“Adopters were asked for $15,000 dollars for babies of Gypsy origin, and $45,000-$87,000 babies with white skin,” he said. “This company made a financial profit equivalent to HUF 2 billion (Hungarian currency equating to well over $5 million) by selling these children.”

Since then, the Hungarian government has prevented foreign adoptions suspected of corruption, and children are only available for international adoption after all domestic possibilities are explored. Considering Téglásy’s life-affirming efforts and the corruption in adoptions, the small organization he established was happy to begin working with HLI, which began ministry in Hungary in 2012.

“We proudly affiliated with HLI, and we are working together for religious, charitable, and educational purposes to build the Culture of Life and a civilization of love by proclaiming the Gospel of Life and for the greater glory of God and for the defense of life, faith, and family,” Téglásy said.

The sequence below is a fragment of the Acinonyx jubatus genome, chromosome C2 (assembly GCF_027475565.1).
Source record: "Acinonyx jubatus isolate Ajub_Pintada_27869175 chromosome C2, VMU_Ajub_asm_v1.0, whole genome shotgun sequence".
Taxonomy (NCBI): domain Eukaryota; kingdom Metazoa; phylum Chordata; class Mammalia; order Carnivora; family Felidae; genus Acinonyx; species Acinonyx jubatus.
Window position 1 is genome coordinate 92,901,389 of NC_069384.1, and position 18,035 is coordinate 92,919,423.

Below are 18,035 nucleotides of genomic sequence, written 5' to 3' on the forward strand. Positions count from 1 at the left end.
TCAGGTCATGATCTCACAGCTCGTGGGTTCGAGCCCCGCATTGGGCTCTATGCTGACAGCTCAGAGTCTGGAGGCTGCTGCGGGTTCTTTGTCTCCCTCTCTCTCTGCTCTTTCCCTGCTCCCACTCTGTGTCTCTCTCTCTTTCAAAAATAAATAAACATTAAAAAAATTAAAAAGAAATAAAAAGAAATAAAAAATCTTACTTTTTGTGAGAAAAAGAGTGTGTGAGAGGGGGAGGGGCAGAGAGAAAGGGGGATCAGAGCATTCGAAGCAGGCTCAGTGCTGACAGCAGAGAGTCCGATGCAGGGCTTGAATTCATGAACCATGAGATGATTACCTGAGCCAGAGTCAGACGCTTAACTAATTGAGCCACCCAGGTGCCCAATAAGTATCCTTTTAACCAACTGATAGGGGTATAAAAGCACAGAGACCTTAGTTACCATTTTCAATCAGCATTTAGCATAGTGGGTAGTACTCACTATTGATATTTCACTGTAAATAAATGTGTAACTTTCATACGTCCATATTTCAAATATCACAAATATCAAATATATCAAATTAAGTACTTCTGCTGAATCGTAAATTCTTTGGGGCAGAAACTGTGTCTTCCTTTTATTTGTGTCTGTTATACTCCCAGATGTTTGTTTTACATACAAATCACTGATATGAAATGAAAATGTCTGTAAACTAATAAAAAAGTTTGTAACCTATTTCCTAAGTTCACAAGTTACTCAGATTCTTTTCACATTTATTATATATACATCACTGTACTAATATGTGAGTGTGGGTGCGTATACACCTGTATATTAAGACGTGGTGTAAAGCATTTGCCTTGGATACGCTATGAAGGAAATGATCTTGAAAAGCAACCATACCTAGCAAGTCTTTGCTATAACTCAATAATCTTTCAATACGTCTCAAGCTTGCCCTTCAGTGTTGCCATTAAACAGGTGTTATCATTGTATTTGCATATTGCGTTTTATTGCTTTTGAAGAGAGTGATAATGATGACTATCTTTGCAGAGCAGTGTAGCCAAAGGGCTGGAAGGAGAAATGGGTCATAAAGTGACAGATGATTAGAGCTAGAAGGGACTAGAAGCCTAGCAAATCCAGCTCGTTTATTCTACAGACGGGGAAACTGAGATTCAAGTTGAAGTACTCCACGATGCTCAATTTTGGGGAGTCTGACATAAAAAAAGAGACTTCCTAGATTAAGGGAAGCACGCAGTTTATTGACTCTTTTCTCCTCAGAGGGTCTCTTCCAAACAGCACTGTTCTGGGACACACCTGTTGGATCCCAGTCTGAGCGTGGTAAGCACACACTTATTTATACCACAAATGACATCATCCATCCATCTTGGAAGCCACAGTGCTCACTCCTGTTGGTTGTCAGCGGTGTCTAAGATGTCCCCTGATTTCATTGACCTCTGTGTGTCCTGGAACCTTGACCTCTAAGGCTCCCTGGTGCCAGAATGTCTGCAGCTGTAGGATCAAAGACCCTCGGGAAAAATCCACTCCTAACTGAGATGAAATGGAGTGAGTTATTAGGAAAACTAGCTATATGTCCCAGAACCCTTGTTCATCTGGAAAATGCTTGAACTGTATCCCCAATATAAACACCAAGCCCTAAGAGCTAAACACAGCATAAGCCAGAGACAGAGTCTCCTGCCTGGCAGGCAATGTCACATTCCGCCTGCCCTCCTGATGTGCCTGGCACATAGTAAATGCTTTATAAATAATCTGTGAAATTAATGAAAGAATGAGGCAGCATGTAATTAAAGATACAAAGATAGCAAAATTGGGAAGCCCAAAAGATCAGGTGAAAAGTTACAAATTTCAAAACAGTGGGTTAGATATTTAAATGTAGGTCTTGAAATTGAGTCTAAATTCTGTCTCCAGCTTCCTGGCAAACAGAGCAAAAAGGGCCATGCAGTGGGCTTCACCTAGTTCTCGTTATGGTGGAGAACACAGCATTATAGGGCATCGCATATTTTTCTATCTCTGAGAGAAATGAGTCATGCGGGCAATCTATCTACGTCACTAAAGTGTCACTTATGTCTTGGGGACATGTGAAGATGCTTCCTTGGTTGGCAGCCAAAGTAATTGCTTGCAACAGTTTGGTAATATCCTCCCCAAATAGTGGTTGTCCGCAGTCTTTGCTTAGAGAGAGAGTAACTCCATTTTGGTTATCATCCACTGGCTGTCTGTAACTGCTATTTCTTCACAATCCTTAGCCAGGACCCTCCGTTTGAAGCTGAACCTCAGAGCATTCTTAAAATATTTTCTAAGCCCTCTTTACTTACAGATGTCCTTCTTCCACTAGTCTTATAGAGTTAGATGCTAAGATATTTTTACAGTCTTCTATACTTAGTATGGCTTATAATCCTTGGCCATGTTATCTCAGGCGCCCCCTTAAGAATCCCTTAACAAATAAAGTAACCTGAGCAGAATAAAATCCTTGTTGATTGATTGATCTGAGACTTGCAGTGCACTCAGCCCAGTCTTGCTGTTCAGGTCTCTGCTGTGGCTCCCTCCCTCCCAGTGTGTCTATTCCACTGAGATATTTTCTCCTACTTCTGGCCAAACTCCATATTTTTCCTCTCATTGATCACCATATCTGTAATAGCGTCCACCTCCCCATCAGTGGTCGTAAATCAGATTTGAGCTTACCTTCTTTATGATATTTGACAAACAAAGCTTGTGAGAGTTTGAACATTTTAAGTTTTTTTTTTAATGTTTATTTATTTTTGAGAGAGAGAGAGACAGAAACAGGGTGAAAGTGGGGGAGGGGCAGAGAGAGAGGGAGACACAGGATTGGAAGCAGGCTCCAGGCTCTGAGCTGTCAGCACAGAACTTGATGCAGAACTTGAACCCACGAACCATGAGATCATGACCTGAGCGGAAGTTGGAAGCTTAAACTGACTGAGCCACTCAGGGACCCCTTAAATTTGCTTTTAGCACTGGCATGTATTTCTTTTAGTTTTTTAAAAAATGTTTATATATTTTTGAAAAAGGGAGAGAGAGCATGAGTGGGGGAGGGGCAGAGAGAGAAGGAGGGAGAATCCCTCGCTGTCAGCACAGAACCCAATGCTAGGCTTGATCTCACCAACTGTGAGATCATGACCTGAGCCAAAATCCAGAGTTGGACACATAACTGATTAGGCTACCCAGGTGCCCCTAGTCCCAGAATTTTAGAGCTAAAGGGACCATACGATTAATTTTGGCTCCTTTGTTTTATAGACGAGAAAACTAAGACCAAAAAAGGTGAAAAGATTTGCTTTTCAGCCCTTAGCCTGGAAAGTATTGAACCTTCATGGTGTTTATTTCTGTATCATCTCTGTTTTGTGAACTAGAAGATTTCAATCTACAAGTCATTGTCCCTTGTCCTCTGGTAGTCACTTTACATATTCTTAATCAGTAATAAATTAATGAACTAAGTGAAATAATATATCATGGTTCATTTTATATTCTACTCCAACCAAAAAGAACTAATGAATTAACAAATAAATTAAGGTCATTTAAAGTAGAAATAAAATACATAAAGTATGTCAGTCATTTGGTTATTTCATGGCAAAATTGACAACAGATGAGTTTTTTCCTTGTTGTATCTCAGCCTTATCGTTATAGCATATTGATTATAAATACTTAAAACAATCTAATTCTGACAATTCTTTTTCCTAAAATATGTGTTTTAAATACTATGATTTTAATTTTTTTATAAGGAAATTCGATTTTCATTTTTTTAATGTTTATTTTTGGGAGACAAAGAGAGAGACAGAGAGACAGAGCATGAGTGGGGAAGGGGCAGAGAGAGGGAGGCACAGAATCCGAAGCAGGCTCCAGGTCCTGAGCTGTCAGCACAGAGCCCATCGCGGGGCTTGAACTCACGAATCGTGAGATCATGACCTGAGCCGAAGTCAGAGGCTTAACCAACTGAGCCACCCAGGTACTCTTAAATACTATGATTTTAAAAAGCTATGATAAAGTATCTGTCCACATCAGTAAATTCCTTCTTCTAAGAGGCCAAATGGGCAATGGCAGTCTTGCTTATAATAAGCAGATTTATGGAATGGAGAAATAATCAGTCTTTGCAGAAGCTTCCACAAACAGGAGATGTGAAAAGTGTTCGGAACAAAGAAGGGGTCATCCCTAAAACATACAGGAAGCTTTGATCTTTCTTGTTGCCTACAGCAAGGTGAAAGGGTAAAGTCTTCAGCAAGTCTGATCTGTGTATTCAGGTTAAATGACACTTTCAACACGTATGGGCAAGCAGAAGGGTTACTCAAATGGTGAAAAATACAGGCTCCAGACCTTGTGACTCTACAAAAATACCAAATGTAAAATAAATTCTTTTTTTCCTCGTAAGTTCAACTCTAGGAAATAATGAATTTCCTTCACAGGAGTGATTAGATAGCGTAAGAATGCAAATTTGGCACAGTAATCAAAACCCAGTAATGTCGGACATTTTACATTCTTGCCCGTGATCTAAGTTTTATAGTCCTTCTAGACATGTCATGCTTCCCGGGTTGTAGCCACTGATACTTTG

HLI’s adoption program accepts no fees from adoptive parents, operating instead on donations and with volunteers. After facilitating over 300 births, the group found a way to include potential adoptive couples in the work of the program, having them volunteer with various aspects of the Adoptive Parent Internship program.

HLI’s adoption program holds an annual meeting for families to get together, and regularly sends photos and updates to the birth parents.

The number of adopted children in the program has increased significantly in the last two years because of inflation and the Russo-Ukrainian War, Ukraine sharing roughly 85 miles of board with Hungary.

Hanna agreed to an open adoption before baby Zsófi was born last year. Júlia and Tibor were able to help Hanna and her family with material goods they desperately needed, including a bus pass enabling Hanna to get to the hospital for doctor’s visits, nutritious food and vitamins, and bicycles for her three children.